Now, the subjective Bayesian thinks that vastly different responses to the same body of total evidence can be rationally permissible: so long as these epistemic standards can be encoded into a probability distribution, they are rationally permitted. But notice that an agent’s epistemic standards will also affect the contents of their opinion set. For example, a more risk averse epistemic agent might be more hesitant to have any credence at all in a particular proposition. One’s opinion set also reflects what one takes to be a genuine possibility for the purpose of reasoning and decision-making, which depends on one’s epistemic standards. For example, when I assign credences to a coin landing heads and tails but don’t include the possibility that the coin lands on its edge, this might be because, in light of my less open-minded epistemic standards, I don’t take this possibility seriously. Thus, given that subjective Bayesians are permissive regarding epistemic standards and epistemic standards also influence the propositions one bothers to form credences about, subjective Bayesians have reason to be permissive regarding rational opinion sets. Of course, there is no logical incoherence in accepting subjective Bayesianism and rejecting Subjective Opinion Set. But, given what we have said, it seems unlikely that this position could be motivated. Permissivism about rational credences naturally leads to permissivism about rational opinion sets.Footnote 8

One might insist that some minimal constraint on the structure of the opinion set would be in the spirit of subjective Bayesianism, for such a minimal constraint would be the analogue to the subjective Bayesian’s insistence that prior credences be at least coherent. However, given that this constraint on the opinion set would need to be minimal to preserve the spirit of subjective Bayesianism, we conjecture that the dilemma would remain. For example, the most natural constraint to impose would be that the opinion set form an algebra,Footnote 9 but there are coherent credence functions on algebras that are accuracy dominated. Indeed, when extended to algebras, the credence functions from Examples 1 and 2 are (weakly) dominated by omniscient credence functions. In fact, on the algebra generated by \({\mathcal {F}}\) in both examples, the only coherent credence functions not (weakly) dominated are the omniscient credence functions (see the Appendix for proof). By this result, it also will not help if one assumes that a credence function is both defined on an algebra and countably additive. We will return to this result soon, but for now note that it shows that requiring one’s opinion set to be an algebra is not going to resolve our dilemma.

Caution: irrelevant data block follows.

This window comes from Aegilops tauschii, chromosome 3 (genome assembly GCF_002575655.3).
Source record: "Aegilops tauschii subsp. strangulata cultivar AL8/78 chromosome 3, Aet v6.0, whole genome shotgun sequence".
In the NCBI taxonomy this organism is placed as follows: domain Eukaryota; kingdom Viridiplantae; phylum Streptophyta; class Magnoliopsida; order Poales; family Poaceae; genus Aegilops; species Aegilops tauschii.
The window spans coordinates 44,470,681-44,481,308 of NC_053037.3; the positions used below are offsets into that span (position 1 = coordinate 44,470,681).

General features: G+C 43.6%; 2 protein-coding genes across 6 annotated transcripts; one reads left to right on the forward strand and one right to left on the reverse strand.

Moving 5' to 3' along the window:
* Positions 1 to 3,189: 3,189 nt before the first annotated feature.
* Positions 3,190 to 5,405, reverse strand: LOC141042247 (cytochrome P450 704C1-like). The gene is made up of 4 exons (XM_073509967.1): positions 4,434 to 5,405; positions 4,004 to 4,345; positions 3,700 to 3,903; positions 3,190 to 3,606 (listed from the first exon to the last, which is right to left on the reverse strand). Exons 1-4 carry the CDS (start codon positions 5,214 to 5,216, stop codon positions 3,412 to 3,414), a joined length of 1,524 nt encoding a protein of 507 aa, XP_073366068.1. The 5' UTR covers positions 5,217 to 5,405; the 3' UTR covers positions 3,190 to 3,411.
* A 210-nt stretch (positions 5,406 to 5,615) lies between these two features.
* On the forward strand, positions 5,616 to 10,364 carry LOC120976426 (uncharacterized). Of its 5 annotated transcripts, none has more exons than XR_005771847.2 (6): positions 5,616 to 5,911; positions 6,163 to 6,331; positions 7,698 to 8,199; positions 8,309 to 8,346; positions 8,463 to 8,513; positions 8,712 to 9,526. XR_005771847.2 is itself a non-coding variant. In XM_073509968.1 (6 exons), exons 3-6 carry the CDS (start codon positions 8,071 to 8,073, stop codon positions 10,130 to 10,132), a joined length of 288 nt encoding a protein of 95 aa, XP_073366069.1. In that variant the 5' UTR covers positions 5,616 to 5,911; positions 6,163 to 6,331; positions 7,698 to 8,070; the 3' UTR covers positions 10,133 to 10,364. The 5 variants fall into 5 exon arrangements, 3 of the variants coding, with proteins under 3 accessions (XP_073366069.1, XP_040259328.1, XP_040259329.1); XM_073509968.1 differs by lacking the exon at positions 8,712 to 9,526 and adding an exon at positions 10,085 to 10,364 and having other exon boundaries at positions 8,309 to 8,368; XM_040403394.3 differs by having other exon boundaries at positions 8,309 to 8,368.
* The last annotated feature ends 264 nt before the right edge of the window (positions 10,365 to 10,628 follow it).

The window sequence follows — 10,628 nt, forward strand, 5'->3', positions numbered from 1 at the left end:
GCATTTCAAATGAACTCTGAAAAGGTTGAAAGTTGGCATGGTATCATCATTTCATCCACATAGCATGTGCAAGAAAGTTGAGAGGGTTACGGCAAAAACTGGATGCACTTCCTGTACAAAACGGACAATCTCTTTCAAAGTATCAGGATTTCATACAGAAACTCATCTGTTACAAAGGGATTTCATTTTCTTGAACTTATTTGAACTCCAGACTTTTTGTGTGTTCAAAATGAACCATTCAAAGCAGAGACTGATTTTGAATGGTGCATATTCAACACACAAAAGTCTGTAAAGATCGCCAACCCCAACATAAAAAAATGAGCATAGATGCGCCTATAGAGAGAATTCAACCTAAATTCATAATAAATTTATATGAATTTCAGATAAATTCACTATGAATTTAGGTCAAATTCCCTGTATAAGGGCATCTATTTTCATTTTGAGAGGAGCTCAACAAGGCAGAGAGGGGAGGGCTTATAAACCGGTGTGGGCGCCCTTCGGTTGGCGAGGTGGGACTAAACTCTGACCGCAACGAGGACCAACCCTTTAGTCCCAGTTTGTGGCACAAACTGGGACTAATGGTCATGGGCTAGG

Another way to reject Subjective Opinion Set would be to require that an agent have credences in only finitely many propositions. However, this not only clashes with the permissive spirit of subjective Bayesianism but is also in tension with two important components of subjective Bayesianism: long-run convergence theorems, which show that under certain conditions, differences in priors ‘wash out’ when updated on the same evidence, and representation theorems, which derive subjective probabilities from preferences. Subjective Bayesians frequently appeal to long-run convergence theorems to argue that, despite having different priors, rational agents will agree in the long run (Earman, 1992, Chap. 6). These convergence theorems usually require credences over infinitely many propositions. Representation theorems, on the other hand, derive subjective probabilities from preferences and are often seen as providing a foundation for the notion of subjective probability. Many representation theorems, in particular the representation theorem of Savage (1972), require credences over infinitely many propositions. So in light of the way these two important components of subjective Bayesianism rely on infinite opinion sets, insistence on finitely many credences does not look open to the subjective Bayesian.

A third way to reject Subjective Opinion Set is to require that the opinion set be a partition. As noted, Kelley establishes that if the opinion set is a countably infinite partition, the equivalence between coherence and avoiding accuracy dominance is restored in the countably infinite setting. However, we do not see any reason to think that it would be impermissible for one’s opinion set to be an algebra, which is what one is committed to when choosing this path to reject Subjective Opinion Set.Footnote 10

Turn now to the second horn of the dilemma: rejecting Avoid Accuracy Dominance. There are different ways of doing so. First, one might think that it is sometimes okay to adopt accuracy dominated credences according to an acceptable notion of accuracy dominance. We think that this is very implausible. If a credence function d is less accurate than a credence function c in all possible worlds relative to an acceptable measure of inaccuracy, this is a conclusive reason to think that d is not permissible, especially if c is not itself dominated.Footnote 11